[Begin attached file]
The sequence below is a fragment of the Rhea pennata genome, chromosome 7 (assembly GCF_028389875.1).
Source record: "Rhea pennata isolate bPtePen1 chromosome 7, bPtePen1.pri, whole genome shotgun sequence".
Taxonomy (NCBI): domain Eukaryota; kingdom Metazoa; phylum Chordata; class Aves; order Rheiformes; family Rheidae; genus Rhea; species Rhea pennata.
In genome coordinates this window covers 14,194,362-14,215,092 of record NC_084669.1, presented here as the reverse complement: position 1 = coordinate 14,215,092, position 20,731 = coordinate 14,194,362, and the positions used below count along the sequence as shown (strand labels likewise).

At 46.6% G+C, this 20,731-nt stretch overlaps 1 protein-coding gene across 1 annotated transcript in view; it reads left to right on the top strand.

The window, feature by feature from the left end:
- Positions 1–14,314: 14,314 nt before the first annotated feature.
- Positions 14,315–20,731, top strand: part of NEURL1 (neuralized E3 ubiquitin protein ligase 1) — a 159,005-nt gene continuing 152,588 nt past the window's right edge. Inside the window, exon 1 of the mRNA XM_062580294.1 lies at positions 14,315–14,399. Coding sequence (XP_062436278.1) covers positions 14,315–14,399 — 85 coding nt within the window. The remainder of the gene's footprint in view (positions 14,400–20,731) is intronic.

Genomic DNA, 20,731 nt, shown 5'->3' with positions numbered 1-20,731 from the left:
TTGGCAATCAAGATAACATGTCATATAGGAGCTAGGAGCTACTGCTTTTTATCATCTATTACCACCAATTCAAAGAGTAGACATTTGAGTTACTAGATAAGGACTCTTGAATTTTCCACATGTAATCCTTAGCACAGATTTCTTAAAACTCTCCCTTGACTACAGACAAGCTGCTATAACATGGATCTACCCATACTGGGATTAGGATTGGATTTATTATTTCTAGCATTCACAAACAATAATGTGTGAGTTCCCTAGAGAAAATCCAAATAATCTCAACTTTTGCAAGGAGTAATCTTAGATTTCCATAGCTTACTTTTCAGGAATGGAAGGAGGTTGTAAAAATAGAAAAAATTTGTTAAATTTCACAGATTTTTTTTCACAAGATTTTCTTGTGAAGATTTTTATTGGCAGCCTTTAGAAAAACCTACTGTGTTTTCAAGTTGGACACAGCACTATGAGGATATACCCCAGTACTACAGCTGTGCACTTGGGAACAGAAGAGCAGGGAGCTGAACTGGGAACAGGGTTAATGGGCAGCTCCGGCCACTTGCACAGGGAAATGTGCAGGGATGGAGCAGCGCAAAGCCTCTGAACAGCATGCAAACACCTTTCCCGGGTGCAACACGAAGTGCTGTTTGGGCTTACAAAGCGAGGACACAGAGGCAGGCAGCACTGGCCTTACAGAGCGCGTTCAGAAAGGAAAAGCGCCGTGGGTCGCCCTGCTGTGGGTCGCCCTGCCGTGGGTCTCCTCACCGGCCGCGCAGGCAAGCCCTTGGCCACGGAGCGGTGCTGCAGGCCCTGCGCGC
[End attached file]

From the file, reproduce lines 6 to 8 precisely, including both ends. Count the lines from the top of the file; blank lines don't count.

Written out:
The window, feature by feature from the left end:
- Positions 1–14,314: 14,314 nt before the first annotated feature.
- Positions 14,315–20,731, top strand: part of NEURL1 (neuralized E3 ubiquitin protein ligase 1) — a 159,005-nt gene continuing 152,588 nt past the window's right edge. Inside the window, exon 1 of the mRNA XM_062580294.1 lies at positions 14,315–14,399. Coding sequence (XP_062436278.1) covers positions 14,315–14,399 — 85 coding nt within the window. The remainder of the gene's footprint in view (positions 14,400–20,731) is intronic.